dnata knows travel, and it knows airports. Established in 1959, dnata is part of The Emirates Group. Now one of the largest combined air service companies in the world, dnata provides aircraft ground handling, cargo services, travel services, and inflight catering in more than 38 countries across the globe and employs more than 27,000 people. It operates out of 75 airports on five continents, and has seen a massive increase in profit in recent years.

The CEO Magazine interviewed dnata’s four Divisional Senior Vice Presidents (DSVP)—Stewart Angus, DSVP of International Airport Operations; Jon Conway, DSVP United Arab Emirates Airport Operations; Robin Padgett, DSVP Catering; and Iain Andrew, DSVP Travel. They shared their opinions on dnata’s recent growth, the secrets to success, and what’s next for the company.

How has the aviation industry been changing, and what does that mean for dnata? Robin: We’ve seen over the past 20 years a cycle and a change, and a very interesting one. We’ve seen a segment where the low-cost carriers operate and really take apart the shorthaul market and the offering they have for their customers, which has been incredibly interesting. Then we’ve seen, particularly from the Gulf carriers and some of the Asian carriers, a race to the top where they want to differentiate themselves in terms of the product offerings they have. So, for a business in dnata’s case, those two very different aviation business models present magnificent opportunities and allow us to work with our customers to deliver their vision.

dnata saw some really big growth in the past year in the cargo area in particular.

Stewart: We grew a lot last year. The biggest area of growth was cargo; we actually opened 10 new cargo terminals during the last calendar year, which is a record for us and probably for anyone in our industry. We opened dnata City, which is a brand-new, 20,000-square-metre cargo facility at Heathrow. We opened up a number of regional airports in the UK— Newcastle, Birmingham, Gatwick, East Midlands, and Glasgow— and we opened new sheds in Manchester and Karachi, Pakistan. So those drove a big increase in volume for us.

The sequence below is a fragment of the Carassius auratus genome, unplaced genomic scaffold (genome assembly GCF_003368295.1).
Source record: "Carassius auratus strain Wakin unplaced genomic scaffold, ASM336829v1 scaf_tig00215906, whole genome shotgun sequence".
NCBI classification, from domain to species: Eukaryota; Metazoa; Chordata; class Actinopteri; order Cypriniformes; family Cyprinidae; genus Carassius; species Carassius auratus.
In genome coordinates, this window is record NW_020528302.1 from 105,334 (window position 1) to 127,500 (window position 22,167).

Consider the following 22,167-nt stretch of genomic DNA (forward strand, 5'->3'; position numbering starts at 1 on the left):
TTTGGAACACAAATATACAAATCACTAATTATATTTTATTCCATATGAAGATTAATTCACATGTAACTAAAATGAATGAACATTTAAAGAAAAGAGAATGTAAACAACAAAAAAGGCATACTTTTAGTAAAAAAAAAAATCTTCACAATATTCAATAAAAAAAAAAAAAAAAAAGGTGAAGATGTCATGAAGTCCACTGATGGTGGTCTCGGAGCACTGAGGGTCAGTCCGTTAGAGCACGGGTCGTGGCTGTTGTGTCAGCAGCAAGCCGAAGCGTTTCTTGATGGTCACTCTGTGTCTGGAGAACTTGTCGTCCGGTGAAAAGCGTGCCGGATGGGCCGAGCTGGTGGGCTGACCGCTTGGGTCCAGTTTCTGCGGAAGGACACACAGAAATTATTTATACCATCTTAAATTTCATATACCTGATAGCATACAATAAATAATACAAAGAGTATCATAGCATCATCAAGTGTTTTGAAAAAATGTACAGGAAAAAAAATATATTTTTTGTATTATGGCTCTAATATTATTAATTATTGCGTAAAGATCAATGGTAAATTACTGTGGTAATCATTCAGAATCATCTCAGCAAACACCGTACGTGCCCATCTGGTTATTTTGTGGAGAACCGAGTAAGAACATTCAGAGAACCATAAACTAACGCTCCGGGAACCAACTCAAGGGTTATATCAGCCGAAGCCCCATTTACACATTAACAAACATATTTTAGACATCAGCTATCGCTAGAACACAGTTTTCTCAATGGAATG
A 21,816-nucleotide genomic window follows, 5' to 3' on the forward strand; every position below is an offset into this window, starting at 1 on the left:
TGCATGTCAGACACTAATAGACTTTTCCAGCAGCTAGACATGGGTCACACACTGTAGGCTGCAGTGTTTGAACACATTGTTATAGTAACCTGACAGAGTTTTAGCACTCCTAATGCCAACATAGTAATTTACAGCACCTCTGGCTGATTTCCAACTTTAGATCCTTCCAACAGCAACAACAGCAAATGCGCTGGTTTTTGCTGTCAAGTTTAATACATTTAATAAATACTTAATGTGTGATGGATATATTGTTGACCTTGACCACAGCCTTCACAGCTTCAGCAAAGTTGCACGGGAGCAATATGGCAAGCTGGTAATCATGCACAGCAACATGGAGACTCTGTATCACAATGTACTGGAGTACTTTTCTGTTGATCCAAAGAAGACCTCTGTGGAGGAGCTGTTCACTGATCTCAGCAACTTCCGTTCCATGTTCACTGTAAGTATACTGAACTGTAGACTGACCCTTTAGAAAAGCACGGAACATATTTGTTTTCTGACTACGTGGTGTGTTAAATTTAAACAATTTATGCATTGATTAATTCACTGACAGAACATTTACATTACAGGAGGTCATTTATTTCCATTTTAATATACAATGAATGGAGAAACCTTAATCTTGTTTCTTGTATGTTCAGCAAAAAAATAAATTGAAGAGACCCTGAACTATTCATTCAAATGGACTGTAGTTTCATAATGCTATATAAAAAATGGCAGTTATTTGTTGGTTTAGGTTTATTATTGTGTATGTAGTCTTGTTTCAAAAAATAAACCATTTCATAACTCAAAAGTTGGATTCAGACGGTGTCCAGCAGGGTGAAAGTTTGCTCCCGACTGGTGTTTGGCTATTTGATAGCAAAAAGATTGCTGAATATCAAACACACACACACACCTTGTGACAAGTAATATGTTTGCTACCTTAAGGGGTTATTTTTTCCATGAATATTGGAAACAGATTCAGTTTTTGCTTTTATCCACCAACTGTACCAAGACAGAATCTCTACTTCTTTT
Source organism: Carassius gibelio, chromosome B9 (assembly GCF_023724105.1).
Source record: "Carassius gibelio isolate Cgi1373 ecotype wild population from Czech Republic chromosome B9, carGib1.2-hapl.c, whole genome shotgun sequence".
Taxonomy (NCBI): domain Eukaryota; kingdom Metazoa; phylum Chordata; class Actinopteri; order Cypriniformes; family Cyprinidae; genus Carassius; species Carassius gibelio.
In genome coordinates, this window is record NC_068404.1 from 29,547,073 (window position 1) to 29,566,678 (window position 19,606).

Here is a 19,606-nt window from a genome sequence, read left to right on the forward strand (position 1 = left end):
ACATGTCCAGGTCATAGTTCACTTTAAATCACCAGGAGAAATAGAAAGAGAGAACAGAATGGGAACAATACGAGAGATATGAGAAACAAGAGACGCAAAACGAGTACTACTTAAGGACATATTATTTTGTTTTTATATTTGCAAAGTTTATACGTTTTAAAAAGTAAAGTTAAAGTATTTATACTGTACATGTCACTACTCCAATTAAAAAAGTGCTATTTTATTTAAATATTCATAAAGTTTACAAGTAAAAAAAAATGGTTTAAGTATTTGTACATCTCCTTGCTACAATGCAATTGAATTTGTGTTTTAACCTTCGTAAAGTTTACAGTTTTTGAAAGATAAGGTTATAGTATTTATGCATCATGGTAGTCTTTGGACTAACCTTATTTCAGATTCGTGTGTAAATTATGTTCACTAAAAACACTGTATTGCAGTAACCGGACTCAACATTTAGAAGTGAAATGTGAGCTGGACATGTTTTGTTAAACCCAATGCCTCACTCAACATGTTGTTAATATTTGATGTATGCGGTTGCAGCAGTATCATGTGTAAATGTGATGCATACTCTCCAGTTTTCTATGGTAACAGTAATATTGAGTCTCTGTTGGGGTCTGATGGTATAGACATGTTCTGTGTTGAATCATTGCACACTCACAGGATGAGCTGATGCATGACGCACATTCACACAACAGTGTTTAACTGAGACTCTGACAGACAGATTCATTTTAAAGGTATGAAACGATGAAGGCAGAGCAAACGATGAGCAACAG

How do you manage the high levels of growth the aviation industry is experiencing in the UAE?

Jon: That’'s a very, very good question, and it actually occupies most of our time at the moment, thinking about how we are going to manage the growth going forward. By the numbers of international passengers, Dubai International is the busiest airport in the world. The problem we have at the moment and the challenge we have here is the speed of the growth. It’'s not something we can do in isolation. We work hand in glove with the airport authority, the airport company, and the two home-based carriers, Emirates and Fly Dubai. We recently had a big session with the CEOs of the airlines and the airport to talk about some of the numbers and the projected activity levels we are seeing now. The growth the region is experiencing is incredible. The numbers that we expected to see in 2018 and 2020 we are now seeing in 2015, and likewise plans we had for 2020 we expect now in 2018.